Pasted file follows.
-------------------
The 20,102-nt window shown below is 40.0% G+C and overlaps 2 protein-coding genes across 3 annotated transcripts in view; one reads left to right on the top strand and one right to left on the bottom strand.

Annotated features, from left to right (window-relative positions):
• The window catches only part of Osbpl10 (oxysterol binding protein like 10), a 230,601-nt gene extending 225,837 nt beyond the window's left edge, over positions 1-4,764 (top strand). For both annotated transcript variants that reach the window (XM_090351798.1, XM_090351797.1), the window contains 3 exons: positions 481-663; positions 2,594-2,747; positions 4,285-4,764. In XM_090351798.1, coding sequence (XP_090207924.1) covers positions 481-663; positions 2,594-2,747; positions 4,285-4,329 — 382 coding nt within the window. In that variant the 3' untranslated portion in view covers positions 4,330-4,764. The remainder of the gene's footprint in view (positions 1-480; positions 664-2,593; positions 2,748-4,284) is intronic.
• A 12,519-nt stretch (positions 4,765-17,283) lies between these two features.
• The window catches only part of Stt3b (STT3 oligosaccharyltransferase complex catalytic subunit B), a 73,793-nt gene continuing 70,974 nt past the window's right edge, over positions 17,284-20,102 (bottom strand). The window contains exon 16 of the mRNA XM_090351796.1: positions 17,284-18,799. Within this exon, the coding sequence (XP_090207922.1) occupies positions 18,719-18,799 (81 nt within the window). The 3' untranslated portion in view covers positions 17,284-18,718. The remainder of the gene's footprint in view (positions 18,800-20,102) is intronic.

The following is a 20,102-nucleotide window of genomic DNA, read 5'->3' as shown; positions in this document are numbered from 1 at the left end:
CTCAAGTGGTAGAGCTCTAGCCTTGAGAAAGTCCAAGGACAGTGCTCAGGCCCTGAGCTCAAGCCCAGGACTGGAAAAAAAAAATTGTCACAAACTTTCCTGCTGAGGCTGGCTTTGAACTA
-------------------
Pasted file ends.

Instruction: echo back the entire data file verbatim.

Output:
The 20,102-nt window shown below is 40.0% G+C and overlaps 2 protein-coding genes across 3 annotated transcripts in view; one reads left to right on the top strand and one right to left on the bottom strand.

Annotated features, from left to right (window-relative positions):
• The window catches only part of Osbpl10 (oxysterol binding protein like 10), a 230,601-nt gene extending 225,837 nt beyond the window's left edge, over positions 1-4,764 (top strand). For both annotated transcript variants that reach the window (XM_090351798.1, XM_090351797.1), the window contains 3 exons: positions 481-663; positions 2,594-2,747; positions 4,285-4,764. In XM_090351798.1, coding sequence (XP_090207924.1) covers positions 481-663; positions 2,594-2,747; positions 4,285-4,329 — 382 coding nt within the window. In that variant the 3' untranslated portion in view covers positions 4,330-4,764. The remainder of the gene's footprint in view (positions 1-480; positions 664-2,593; positions 2,748-4,284) is intronic.
• A 12,519-nt stretch (positions 4,765-17,283) lies between these two features.
• The window catches only part of Stt3b (STT3 oligosaccharyltransferase complex catalytic subunit B), a 73,793-nt gene continuing 70,974 nt past the window's right edge, over positions 17,284-20,102 (bottom strand). The window contains exon 16 of the mRNA XM_090351796.1: positions 17,284-18,799. Within this exon, the coding sequence (XP_090207922.1) occupies positions 18,719-18,799 (81 nt within the window). The 3' untranslated portion in view covers positions 17,284-18,718. The remainder of the gene's footprint in view (positions 18,800-20,102) is intronic.

The following is a 20,102-nucleotide window of genomic DNA, read 5'->3' as shown; positions in this document are numbered from 1 at the left end:
CTCAAGTGGTAGAGCTCTAGCCTTGAGAAAGTCCAAGGACAGTGCTCAGGCCCTGAGCTCAAGCCCAGGACTGGAAAAAAAAAATTGTCACAAACTTTCCTGCTGAGGCTGGCTTTGAACTA